Chicago is still the heart of passenger rail in America. It’s “home port” for most of Amtrak’s long-distance trains—nine of them originate in Chicago. It would be nice if there were more, of course, but those nine trains fan out from Chicago and cover a good deal of the country. There are regional trains with Chicago as a terminus, too—trains extending into Michigan and to parts of southern Illinois. The track between Chicago and St. Louis is being upgraded and those trains will soon be running at 110 miles an hour. And trains are already running at 110 along stretches of routes linking Chicago with cities in Michigan.Just as Cold Spring Shops have been urging for years. But let's aim higher. The E units of the early Diesel Era were good for 117 mph; for nearly forty years British Rail and successors have been running their fixed-formation Inter City 125 diesel trains at 125 mph, and those trains are good for 140. There's little reason for all the extra spending on electrification and trackage to get another 60 to 100 mph out of the trains. At the margin, it's spending a lot of money to shave off a few seconds.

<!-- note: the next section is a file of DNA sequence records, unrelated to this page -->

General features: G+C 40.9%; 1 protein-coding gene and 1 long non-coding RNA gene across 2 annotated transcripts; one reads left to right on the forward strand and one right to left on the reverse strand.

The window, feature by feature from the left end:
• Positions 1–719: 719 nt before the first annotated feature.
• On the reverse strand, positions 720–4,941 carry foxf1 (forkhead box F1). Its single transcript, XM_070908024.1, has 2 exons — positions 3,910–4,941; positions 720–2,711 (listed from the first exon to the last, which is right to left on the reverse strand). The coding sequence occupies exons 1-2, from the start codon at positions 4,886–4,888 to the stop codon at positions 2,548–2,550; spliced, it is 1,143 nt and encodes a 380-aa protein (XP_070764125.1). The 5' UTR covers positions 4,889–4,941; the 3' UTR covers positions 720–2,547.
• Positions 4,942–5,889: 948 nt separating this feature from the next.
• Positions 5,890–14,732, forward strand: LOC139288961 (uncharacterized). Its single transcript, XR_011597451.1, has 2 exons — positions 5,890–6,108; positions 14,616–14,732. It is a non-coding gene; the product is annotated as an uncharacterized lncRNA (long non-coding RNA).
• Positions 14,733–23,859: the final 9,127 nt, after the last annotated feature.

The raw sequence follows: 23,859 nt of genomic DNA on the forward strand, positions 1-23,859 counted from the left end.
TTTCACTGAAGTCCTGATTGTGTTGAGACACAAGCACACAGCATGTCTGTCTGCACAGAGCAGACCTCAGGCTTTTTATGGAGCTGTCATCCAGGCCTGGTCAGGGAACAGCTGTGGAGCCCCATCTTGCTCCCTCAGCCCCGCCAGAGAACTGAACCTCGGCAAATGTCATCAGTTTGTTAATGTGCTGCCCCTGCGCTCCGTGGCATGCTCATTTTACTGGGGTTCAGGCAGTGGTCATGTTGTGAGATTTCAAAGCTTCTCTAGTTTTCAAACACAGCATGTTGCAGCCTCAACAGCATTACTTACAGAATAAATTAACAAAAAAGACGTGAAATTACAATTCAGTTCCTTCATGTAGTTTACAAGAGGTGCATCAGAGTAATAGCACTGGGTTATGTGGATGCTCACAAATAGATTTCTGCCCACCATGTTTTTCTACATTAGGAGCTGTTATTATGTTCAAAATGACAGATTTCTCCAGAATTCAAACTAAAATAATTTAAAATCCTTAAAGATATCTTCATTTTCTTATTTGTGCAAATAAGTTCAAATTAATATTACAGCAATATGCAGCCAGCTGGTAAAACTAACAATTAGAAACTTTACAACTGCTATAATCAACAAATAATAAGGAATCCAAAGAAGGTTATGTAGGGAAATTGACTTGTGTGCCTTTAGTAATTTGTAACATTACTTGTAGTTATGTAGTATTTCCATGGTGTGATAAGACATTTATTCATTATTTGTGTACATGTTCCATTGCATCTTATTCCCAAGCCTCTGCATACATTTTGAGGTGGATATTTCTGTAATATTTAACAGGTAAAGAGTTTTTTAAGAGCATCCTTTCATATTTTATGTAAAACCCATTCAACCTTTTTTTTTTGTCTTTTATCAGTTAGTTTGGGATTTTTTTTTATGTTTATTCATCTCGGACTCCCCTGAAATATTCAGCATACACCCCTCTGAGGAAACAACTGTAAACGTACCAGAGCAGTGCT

High speed rail is wonderful, as anyone who has traveled by train almost everywhere else in the world will attest. But the next logical step for the Amtrak network outside of the Northeast Corridor is to increase speeds on existing short-haul routes from a maximum of 79 mph up to 110. Shorter running times always attracts more riders.
I'd add: more frequent trains, and better connectivity among the corridors at Chicago.